Before the start of business, Just Security provides a curated summary of up-to-the-minute developments at home and abroad. Here’s today’s news.


President Trump asked Director of National Intelligence Daniel Coats if he could intervene with then-F.B.I. director James Comey to get the agency to step back from its focus on former national security adviser Michael Flynn as part of its Russia Probe, Trump approaching Coats as a briefing at the White House on Mar. 22 came to a close, with C.I.A. Director Mike Pompeo also present. Adam Entous reports at the Washington Post.

Former F.B.I. director James Comey told Attorney General Jeff Sessions that he no longer wanted to be left alone with President Trump the day after Trump asked him to end the F.B.I.’s investigation into Flynn, according to current and former law enforcement officials, Michael S. Schmidt and Matt Apuzzo reporting at the New York Times.

The White House refused to say whether President Tump maintains confidence in Sessions, Press Secretary Sean Spicer informing reporters that he has “not had a discussion with [Trump] about that.” Jordan Fabian reports at the Hill.

Sessions informally offered to resign recently amid tensions with the president over Session’s decision to recuse himself from the Trump-Russia investigation, Aruna Viswanatha and Del Quentin Wilber report at the Wall Street Journal.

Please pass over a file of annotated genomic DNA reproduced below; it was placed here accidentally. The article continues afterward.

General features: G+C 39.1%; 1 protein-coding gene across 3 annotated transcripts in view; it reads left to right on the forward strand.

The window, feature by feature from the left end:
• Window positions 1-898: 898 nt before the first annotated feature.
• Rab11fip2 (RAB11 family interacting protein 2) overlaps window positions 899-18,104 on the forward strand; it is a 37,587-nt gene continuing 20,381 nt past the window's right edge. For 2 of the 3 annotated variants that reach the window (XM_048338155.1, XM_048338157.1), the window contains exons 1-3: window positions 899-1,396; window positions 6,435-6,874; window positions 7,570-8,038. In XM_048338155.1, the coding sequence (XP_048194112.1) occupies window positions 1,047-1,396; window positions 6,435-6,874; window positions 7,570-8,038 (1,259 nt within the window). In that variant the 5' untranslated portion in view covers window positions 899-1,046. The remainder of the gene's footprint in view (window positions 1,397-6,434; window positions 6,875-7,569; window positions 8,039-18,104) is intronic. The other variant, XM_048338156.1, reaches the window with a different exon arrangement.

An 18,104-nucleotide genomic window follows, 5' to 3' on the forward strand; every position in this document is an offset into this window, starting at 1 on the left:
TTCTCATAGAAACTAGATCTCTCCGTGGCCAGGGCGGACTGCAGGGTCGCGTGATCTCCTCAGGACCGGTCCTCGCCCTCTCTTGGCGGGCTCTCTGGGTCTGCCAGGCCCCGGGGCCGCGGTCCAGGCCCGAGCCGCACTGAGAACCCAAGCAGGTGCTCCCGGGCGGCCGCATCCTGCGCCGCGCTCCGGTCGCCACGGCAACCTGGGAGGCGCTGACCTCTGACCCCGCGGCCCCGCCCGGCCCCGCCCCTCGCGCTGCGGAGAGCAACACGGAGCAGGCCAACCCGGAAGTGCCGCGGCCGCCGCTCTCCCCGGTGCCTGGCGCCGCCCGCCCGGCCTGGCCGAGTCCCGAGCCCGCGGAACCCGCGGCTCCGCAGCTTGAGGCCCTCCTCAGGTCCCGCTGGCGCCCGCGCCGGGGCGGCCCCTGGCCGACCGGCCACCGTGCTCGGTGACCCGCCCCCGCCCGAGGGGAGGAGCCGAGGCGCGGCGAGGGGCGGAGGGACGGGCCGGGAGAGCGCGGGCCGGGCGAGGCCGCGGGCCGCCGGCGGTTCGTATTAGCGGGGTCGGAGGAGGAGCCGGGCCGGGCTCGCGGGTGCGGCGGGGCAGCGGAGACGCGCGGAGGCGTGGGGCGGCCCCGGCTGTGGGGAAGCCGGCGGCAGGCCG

Former Homeland Security Secretary Jeh Johnson will likely be asked to testify publicly by the House Intelligence Committee in its investigation into Trump-Russia collusion, committee leaders confirmed yesterday. Katie Bo Williams reports at the Hill.

Questions on the F.B.I.’s investigation into possible collusion between President Trump’s campaign and the Russians and on fall out from the firing of former bureau chief Comey will be put to top U.S. officials when they appear before the Senate Intelligence Committee today, Patricia Zengerle and Dustin Volz report at Reuters.

Sen. John MCain (R-Ariz.) will question Comey at the Senate Intelligence Committee hearing tomorrow in his capacity as an ex-officio member of the panel, CNN’s Jeremy Herb reports via Twitter.

“Private citizen.” Former F.B.I. director James Comey refuses to testify before the Senate Judiciary C0mmittee and has refused to answer seven questions sent to him by letter from Judiciary on May 26 aimed at discovering how Comey’s still-private memo of his conversation with President Trump came to be widely reported in the press, insisting he was excused from doing so as a “private citizen,” something the Intelligence Committee should not let him get away with on Thursday, writes the Wall Street Journal editorial board.

Comey’s testimony tomorrow will be his chance to repudiate Donald Trump from a nationally televised platform, Devlin Barrett and Ellen Nakashima anticipating Comey’s hearing before the Senate Intelligence Committee at the Washington Post.